The acronym EHEC stands for “enterohaemorrhagic Escherichia coli”.
This is a form of bacteria that can be found mainly in the intestines of cattle, sheep, goats, deer or deer.
The bacteria are able to produce various toxins, but these do not pose any danger to the animals.
If such toxins are transferred to humans, however, severe gastrointestinal complaints can be caused.
In particularly severe cases, the bacteria can cause life-threatening intestinal infections.
In Germany, the EHEC pathogen spread rapidly and dangerously in 2011.
You can find out everything about the Escherichia coli bacterium here: Escherichia coli
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Many millions of Escheria Coli bacteria can be found in the intestinal flora of humans.
These bacteria belong to the natural intestinal flora and have important functions for the body there.
The EHEC infections are triggered by a special strain of the bacterium Escheria coli (E.coli), which does not occur in the natural intestinal flora of humans. This special strain can only be found in ruminants, which can excrete the bacteria in the feces.
The causes of an infection are then contact with the bacteria via food, contaminated water, contaminated objects or, in the case of small children, direct contact with the animals.
The path of transmission of the bacteria begins with the excretion of the bacteria in the faeces.
Enterohaemorrhagic Escheria coli can survive in the environment for a very long time and are therefore still contagious to humans even after several weeks.
A direct transmission path can be from animals to humans.
Since the animals can still be contaminated with a few traces of faeces, the EHEC pathogen can easily be transmitted through contact with the animals.
Playing in the meadows where the ruminants are kept is a source of infection, especially for children.
Another way of transmission can be through food.
If, for example, the vegetables are fertilized with the help of manure, the bacteria can be transferred to the food in this way and thus lead to a possible infection.
Insufficiently heated food or raw meat can also lead to an infection with the EHEC pathogen.
The bacterium can also easily be transmitted from person to person.
People who have been infected with the EHEC bacterium also excrete the pathogen through stool.
Infection can also occur through touching the stool of an affected person.
However, in order for the bacterium to show its actual pathological effect on humans, the bacterium has to get inside the body.
This usually happens when you put your hand in your mouth, as is often the case with children, or when the pathogen is transferred from your own hand to food, which then gets into the mouth and finally also into the stomach and intestines.
This transmission path can be prevented by hand disinfection.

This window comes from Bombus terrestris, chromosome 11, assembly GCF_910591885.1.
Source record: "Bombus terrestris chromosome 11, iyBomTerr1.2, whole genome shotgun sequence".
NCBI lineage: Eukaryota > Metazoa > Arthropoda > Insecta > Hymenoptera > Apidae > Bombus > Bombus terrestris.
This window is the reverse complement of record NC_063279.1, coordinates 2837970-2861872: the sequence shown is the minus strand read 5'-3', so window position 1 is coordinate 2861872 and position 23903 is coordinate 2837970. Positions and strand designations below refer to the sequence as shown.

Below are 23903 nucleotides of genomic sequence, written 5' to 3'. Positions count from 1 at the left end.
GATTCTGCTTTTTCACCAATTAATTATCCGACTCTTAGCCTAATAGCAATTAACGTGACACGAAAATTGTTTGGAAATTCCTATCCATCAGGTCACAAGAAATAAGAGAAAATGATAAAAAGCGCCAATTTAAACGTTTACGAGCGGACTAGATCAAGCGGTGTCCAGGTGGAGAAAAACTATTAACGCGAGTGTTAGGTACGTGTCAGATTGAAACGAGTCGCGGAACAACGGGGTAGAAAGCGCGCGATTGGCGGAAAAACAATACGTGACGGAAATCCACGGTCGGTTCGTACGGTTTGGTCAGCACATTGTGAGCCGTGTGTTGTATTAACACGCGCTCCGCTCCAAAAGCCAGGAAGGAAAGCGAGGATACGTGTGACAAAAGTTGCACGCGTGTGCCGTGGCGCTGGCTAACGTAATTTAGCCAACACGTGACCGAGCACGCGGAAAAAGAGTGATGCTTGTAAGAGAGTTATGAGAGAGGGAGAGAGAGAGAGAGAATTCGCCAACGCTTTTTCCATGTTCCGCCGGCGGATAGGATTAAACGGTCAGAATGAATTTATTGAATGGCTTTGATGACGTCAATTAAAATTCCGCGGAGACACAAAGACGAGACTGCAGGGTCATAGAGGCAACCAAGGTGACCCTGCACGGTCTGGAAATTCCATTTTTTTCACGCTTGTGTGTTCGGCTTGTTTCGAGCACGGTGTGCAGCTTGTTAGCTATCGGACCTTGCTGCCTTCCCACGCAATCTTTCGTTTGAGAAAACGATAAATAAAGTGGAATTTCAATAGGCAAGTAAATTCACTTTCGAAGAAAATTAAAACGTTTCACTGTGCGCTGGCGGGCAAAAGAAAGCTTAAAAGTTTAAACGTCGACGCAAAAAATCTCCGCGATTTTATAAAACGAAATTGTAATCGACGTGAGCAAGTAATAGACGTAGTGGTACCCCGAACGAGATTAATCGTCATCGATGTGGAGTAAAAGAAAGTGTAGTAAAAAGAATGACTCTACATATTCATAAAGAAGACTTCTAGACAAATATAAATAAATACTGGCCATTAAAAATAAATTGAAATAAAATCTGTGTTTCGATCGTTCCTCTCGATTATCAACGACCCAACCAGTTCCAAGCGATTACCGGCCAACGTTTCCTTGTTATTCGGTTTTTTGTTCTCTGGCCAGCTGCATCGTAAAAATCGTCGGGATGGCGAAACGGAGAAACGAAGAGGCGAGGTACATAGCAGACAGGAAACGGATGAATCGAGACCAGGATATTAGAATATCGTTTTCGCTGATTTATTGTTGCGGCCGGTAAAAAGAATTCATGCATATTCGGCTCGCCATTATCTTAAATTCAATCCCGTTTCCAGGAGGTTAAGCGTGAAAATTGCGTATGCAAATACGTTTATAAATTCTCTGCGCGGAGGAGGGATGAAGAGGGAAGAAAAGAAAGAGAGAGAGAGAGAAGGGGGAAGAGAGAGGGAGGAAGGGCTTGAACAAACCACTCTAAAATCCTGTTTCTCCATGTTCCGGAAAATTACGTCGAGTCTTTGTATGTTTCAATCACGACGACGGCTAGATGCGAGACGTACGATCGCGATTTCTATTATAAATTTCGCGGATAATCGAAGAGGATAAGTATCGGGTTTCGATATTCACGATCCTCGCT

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Since the EHEC bacterium can survive for several weeks outside of the animal's body, a high risk of infection and particular caution is required, especially in jobs that have a lot of contact with cattle, goats or deer.
Once the bacterium has entered your own body, it can usually only be excreted through your own stool.
Particular caution should also be exercised when consuming food that has been fertilized with the help of liquid animal manure.
It is always important to ensure that it is cleaned well before consumption.
In addition to being transmitted directly from animal to person or from person to person, the bacterium can also be transmitted through contaminated water.
This can get into the body of the person affected by drinking or bathing.
In general, the EHEC bacterium is very contagious compared to other bacteria.
Just 10 bacteria are enough to cause infection.
An EHEC infection can take on a wide variety of dimensions and therefore the course of the disease can vary in length.
Sometimes it even happens that a person infected with EHEC does not feel any signs.
The incubation period, i.e. the time between infection with the bacterium and the first signs of infection, is usually between two and ten days.
After the infection, the course of the disease takes on different dimensions.
Many sufferers initially complain of watery diarrhea and severe nausea.
Although this is extremely uncomfortable, it also promotes healing in the same way.
Because of the diarrhea, the bacteria are eliminated from the body as quickly as possible, so that they cannot cause any further complications.
The diarrhea can last a few days to two weeks.
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If the symptoms persist for more than two weeks and if there are other symptoms such as weakness, decreased urine output or a general tendency to bleed, it can be assumed that the EHEC bacterium has also brought another clinical picture, the hemorrhagic-uremic syndrome, with it .